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Competing for Attention

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  • Cotton, Christopher

Abstract

We develop a model of lobbying in which a time and resource constrained policymaker first chooses which policy proposals to learn about, before choosing which to implement. The policymaker reviews the proposals of the interest groups who provide the highest contributions. We study how policy outcomes and contributions depend on policymaker constraints and the design of the "Contest for Attention." Among other results, awarding attention to the highest contributors generally guarantees the first best policy outcome. It can also lead to the highest possible contributions, suggesting that a policymaker may not need to sacrifice policy in order to maximize contributions.

Suggested Citation

  • Cotton, Christopher, 2015. "Competing for Attention," MPRA Paper 65715, University Library of Munich, Germany.
  • Handle: RePEc:pra:mprapa:65715
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    References listed on IDEAS

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    1. Péter Eső & Balázs Szentes, 2007. "Optimal Information Disclosure in Auctions and the Handicap Auction," Review of Economic Studies, Oxford University Press, vol. 74(3), pages 705-731.
    2. Matthias Dahm & Nicolás Porteiro, 2008. "Informational lobbying under the shadow of political pressure," Social Choice and Welfare, Springer;The Society for Social Choice and Welfare, vol. 30(4), pages 531-559, May.
    3. Christopher S. Cotton & Arnaud Déllis, 2016. "Informational Lobbying and Agenda Distortion," Journal of Law, Economics, and Organization, Oxford University Press, vol. 32(4), pages 762-793.
    4. Grossman, Gene M & Helpman, Elhanan, 1994. "Protection for Sale," American Economic Review, American Economic Association, vol. 84(4), pages 833-850, September.
    5. Baye, Michael R & Kovenock, Dan & de Vries, Casper G, 1993. "Rigging the Lobbying Process: An Application of the All-Pay Auction," American Economic Review, American Economic Association, vol. 83(1), pages 289-294, March.
    6. Tripathi Micky & Ansolabehere Stephen & Jr James M. Snyder, 2002. "Are PAC Contributions and Lobbying Linked? New Evidence from the 1995 Lobby Disclosure Act," Business and Politics, De Gruyter, vol. 4(2), pages 1-26, August.
    7. Bennedsen, Morten & Feldmann, Sven E., 2006. "Informational lobbying and political contributions," Journal of Public Economics, Elsevier, vol. 90(4-5), pages 631-656, May.
    8. Cotton, Christopher, 2009. "Should we tax or cap political contributions? A lobbying model with policy favors and access," Journal of Public Economics, Elsevier, vol. 93(7-8), pages 831-842, August.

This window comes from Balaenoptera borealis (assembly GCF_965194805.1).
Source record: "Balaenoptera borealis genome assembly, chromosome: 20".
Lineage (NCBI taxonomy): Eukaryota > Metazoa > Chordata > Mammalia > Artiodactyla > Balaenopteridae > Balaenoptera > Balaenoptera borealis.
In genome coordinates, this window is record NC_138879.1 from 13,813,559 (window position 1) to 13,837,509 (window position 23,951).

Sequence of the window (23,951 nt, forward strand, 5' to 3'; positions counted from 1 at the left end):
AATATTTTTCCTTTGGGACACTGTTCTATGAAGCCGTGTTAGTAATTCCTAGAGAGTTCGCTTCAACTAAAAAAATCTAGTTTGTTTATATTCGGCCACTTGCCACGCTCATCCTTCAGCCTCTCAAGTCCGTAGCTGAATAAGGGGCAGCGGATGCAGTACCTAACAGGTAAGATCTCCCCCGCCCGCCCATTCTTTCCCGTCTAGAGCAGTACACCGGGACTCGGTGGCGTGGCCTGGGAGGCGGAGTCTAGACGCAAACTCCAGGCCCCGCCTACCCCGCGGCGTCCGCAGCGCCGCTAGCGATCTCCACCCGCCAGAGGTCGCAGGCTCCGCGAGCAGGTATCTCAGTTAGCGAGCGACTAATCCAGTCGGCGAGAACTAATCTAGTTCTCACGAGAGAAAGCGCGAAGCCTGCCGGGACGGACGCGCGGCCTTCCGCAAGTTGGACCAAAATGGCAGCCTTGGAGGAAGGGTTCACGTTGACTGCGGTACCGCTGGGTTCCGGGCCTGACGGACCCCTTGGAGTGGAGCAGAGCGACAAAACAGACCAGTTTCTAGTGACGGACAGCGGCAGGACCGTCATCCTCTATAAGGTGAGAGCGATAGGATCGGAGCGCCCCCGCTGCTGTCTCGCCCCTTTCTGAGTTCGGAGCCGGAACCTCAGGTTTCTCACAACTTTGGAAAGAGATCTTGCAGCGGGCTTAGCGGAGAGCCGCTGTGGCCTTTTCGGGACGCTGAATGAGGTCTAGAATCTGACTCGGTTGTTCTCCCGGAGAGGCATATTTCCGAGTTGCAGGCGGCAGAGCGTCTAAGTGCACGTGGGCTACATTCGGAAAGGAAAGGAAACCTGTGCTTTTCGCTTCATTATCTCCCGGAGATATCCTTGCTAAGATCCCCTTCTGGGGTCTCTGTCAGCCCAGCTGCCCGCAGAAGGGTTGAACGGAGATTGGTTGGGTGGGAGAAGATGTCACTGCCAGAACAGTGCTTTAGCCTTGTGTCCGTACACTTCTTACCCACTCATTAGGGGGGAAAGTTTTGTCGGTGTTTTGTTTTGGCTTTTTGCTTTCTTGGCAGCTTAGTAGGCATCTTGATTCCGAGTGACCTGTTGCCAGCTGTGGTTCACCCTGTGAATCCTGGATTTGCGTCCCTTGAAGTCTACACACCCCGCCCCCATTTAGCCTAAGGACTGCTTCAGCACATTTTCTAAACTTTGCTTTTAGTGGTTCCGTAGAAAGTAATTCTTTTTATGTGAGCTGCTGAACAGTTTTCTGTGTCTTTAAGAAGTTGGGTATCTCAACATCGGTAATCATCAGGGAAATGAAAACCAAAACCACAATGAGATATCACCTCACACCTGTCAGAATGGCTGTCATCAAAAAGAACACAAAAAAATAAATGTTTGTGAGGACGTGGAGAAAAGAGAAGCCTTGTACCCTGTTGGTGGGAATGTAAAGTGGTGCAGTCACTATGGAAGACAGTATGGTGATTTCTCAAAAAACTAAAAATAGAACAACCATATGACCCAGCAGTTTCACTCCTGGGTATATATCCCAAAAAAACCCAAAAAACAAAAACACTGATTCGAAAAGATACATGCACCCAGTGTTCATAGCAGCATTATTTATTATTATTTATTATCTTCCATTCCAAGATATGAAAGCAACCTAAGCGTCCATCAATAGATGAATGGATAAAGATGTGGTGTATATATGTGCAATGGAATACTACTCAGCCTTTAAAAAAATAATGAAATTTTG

9. Arye L. Hillman & John G. Riley, 1989. "Politically Contestable Rents And Transfers," Economics and Politics, Wiley Blackwell, vol. 1(1), pages 17-39, March.
    10. Christopher Cotton, 2013. "Submission Fees and Response Times in Academic Publishing," American Economic Review, American Economic Association, vol. 103(1), pages 501-509, February.
    11. Kirkegaard, René, 2012. "Favoritism in asymmetric contests: Head starts and handicaps," Games and Economic Behavior, Elsevier, vol. 76(1), pages 226-248.
    12. Richard L. Fullerton & R. Preston McAfee, 1999. "Auctioning Entry into Tournaments," Journal of Political Economy, University of Chicago Press, vol. 107(3), pages 573-605, June.
    13. Lohmann, Susanne, 1995. "Information, Access, and Contributions: A Signaling Model of Lobbying," Public Choice, Springer, vol. 85(3-4), pages 267-284, December.
    14. Hall, Richard L. & Wayman, Frank W., 1990. "Buying Time: Moneyed Interests and the Mobilization of Bias in Congressional Committees," American Political Science Review, Cambridge University Press, vol. 84(3), pages 797-820, September.
    15. Austen-Smith, David, 1998. "Allocating Access for Information and Contributions," Journal of Law, Economics, and Organization, Oxford University Press, vol. 14(2), pages 277-303, October.
    16. Christopher Cotton, 2010. "Pay-to-Play Politics: Informational lobbying and campaign finance reform when contributions buy access," Working Papers 2010-22, University of Miami, Department of Economics.
    17. Levy, Gilat & Razin, Ronny, 2013. "Dynamic legislative decision making when interest groups control the agenda," Journal of Economic Theory, Elsevier, vol. 148(5), pages 1862-1890.
    18. Austen-Smith, David, 1995. "Campaign Contributions and Access," American Political Science Review, Cambridge University Press, vol. 89(3), pages 566-581, September.
    19. Tripathi, Micky & Ansolabehere, Stephen & Snyder, James M., 2002. "Are PAC Contributions and Lobbying Linked? New Evidence from the 1995 Lobby Disclosure Act," Business and Politics, Cambridge University Press, vol. 4(2), pages 131-155, August.
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    Cited by:

    1. Boleslavsky, Raphael & Lewis, Tracy R., 2016. "Evolving influence: Mitigating extreme conflicts of interest in advisory relationships," Games and Economic Behavior, Elsevier, vol. 98(C), pages 110-134.

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    More about this item

    Keywords

    All-pay auction; contest; signaling; handicapped contest; political access; lobbying;
    All these keywords.

    JEL classification:

    • D44 - Microeconomics - - Market Structure, Pricing, and Design - - - Auctions
    • D72 - Microeconomics - - Analysis of Collective Decision-Making - - - Political Processes: Rent-seeking, Lobbying, Elections, Legislatures, and Voting Behavior
    • D78 - Microeconomics - - Analysis of Collective Decision-Making - - - Positive Analysis of Policy Formulation and Implementation
    • D82 - Microeconomics - - Information, Knowledge, and Uncertainty - - - Asymmetric and Private Information; Mechanism Design

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